The Memorial has a single, simple purpose: the recognition of the contribution to freedom that the men and women of the NAS Whidbey Island, Washington patrol squadron community have made in over 60 years of service. Hundreds of Whidbey Is personnel have been lost in the VP operations since 1942. Among them are those whose names will appear on this Memorial from the Whidbey Is. P2V community.
The Whidbey Patrol Squadron Memorial is dedicated to all USN personnel who served in Navy patrol squadrons at NAS Whidbey Is. and to those Whidbey P2V airmen who lost their lives in the line of duty in VP operations.
The Memorial design consists of a life-size bronze statue of an airman in flight gear standing in front of a 3-section granite wall. Featured on the wall are an outline of a P2V, the Memorial dedication, a map depicting deployment sites, a list of Whidbey VP units and the names of those who perished in P2V flight ops.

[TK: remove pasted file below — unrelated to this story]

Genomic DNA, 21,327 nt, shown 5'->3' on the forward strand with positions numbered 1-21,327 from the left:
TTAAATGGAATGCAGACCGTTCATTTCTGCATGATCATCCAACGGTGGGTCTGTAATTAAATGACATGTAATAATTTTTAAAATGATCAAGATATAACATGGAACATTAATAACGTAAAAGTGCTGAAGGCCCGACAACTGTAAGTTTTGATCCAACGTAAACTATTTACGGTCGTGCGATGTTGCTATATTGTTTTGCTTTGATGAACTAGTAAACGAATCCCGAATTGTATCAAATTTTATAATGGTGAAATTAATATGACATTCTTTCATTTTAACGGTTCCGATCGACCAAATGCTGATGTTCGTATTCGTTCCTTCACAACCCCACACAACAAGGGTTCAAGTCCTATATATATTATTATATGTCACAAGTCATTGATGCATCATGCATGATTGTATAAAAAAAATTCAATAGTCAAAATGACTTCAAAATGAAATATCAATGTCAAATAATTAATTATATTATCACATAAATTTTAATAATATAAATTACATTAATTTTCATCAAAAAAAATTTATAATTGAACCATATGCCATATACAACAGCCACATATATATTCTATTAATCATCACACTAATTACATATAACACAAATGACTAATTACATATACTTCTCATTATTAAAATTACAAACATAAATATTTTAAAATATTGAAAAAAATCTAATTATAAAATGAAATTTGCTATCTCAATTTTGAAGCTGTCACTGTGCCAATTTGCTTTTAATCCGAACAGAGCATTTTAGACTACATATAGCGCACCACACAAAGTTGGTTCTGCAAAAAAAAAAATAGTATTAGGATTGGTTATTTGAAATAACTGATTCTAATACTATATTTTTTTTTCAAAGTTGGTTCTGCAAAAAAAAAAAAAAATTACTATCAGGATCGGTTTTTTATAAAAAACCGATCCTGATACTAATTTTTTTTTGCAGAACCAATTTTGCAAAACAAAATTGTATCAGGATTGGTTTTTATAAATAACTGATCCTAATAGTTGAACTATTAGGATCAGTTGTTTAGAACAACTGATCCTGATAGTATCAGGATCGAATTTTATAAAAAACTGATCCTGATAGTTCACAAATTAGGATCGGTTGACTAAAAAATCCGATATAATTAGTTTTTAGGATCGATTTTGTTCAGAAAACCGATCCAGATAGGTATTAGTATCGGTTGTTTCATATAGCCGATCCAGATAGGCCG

Surrounding the walls are bricks inscribed in accordance with the wishes of donors who purchase the bricks. Brick purchases form the primary means of fund-raising for the Memorial which is scheduled for dedication in mid 2006. See http://www.patron2.com/files/wpsm.html for info on the Memorial, a listing of the 59 VP squadrons that served at Whidbey, the history of Whidbey VP operations and info on the Catalinas, Venturas, Mariners, Privateers, Neptunes, Marlins, and Orions involved.
Widespread support and donations for this memorial are encouraged. Brick orders and donations should be sent to Vic Gulliver, 1900 Franklin Dr, Glenview, IL 60026. Inquires including requests for brick-order-forms by mail should be sent to the VPSM Committee, 1376 West Beach Rd, Oak Harbor, WA 98277 or via email: email@example.com.
"...The following squadrons are all listed on the wall of the forthcoming Whidbey Patrol Squadron Memorial. The memorial, to be built in Oak Harbor, WA and dedicated in September 2006 includes a comemorative wall and a lifesize bronze statue of a typical VP aircrewman ready for flight.